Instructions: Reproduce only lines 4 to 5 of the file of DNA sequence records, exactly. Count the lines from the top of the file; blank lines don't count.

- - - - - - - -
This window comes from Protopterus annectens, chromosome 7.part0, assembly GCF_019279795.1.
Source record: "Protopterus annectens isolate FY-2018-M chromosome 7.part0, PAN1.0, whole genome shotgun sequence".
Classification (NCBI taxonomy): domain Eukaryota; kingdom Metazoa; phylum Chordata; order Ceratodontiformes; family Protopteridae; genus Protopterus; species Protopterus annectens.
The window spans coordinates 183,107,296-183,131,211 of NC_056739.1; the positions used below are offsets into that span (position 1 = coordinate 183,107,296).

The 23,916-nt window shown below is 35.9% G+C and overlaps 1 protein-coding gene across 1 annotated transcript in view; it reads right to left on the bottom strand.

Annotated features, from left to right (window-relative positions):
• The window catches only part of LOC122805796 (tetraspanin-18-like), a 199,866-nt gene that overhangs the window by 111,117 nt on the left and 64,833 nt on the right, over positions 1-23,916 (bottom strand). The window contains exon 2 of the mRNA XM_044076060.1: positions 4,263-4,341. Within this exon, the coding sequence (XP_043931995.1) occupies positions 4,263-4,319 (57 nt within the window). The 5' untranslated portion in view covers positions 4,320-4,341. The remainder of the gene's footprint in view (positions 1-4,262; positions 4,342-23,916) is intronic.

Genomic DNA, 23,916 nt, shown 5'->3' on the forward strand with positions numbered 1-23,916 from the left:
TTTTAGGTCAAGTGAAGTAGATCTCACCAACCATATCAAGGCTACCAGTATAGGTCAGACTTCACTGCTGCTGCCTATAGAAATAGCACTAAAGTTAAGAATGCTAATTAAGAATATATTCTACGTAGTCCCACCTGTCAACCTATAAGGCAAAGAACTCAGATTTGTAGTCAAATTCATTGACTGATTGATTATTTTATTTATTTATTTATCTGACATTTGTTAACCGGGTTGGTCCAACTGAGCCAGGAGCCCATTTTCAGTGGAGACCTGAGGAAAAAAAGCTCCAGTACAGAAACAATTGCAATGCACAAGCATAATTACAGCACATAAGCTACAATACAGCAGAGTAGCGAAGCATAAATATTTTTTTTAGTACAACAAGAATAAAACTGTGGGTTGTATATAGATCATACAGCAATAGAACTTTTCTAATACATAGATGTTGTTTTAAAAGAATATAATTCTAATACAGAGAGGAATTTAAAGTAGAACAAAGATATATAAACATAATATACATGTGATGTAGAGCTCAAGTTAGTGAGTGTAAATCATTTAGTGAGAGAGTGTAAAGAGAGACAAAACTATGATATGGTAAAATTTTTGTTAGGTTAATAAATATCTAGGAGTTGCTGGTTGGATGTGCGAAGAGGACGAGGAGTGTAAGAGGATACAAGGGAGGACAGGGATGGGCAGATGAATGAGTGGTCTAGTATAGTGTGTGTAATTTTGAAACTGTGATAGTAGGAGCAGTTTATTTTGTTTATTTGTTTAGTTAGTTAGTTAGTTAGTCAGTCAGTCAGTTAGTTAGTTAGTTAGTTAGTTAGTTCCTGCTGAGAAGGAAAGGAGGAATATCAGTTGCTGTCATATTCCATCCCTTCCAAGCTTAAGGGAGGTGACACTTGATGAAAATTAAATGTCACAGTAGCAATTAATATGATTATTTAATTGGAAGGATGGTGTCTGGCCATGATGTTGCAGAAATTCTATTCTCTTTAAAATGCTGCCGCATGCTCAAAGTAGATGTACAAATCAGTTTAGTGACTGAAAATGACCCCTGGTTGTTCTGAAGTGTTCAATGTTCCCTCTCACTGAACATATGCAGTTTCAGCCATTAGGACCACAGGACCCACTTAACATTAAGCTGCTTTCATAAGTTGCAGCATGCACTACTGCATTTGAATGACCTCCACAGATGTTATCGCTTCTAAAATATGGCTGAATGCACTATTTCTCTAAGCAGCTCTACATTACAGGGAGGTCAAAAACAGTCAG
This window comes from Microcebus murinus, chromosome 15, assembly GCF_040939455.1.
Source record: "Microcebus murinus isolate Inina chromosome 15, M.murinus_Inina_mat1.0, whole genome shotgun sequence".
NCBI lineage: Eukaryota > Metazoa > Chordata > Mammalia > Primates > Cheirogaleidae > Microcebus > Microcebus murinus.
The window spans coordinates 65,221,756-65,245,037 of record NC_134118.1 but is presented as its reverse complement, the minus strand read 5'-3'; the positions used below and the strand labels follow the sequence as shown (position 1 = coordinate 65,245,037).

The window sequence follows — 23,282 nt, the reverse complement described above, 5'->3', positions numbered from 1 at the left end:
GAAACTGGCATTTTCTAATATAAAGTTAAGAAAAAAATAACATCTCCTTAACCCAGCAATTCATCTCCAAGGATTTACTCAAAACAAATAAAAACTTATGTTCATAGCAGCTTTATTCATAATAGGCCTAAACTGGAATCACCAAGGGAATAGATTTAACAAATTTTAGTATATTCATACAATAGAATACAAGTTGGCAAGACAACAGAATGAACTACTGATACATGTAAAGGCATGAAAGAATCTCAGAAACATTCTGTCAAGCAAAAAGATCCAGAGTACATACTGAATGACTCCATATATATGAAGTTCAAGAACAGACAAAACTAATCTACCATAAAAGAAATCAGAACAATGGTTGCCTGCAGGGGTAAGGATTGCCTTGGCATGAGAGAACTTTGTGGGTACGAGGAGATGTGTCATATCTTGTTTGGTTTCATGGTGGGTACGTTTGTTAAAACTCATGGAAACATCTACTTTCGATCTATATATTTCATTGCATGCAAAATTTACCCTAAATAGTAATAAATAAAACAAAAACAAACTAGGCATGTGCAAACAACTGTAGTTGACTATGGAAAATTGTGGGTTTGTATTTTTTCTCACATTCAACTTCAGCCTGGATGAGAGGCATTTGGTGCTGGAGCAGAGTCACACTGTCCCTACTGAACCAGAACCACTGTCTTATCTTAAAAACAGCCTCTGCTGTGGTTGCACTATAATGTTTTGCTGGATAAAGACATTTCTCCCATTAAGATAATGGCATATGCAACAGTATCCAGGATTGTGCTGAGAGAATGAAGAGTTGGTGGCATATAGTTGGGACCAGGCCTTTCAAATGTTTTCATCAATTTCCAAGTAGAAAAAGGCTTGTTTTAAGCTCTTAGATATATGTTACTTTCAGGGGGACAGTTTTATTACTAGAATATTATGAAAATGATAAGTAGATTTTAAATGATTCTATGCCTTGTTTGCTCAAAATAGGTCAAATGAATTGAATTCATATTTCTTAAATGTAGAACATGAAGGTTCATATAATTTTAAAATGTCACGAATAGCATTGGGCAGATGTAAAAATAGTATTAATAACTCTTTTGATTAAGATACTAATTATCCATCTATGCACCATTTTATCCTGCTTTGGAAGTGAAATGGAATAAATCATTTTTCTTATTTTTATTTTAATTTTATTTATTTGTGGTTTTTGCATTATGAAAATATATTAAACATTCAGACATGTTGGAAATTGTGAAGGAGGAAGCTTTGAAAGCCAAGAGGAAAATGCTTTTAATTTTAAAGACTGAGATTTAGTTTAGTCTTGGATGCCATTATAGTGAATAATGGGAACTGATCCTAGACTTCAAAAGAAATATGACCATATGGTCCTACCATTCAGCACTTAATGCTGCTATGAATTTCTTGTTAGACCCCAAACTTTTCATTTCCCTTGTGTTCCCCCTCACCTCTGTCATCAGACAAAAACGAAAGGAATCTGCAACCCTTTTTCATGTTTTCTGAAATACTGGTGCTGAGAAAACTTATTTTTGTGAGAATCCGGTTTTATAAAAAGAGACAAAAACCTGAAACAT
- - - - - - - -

The window spans coordinates 183,107,296-183,131,211 of NC_056739.1; the positions used below are offsets into that span (position 1 = coordinate 183,107,296).

The 23,916-nt window shown below is 35.9% G+C and overlaps 1 protein-coding gene across 1 annotated transcript in view; it reads right to left on the bottom strand.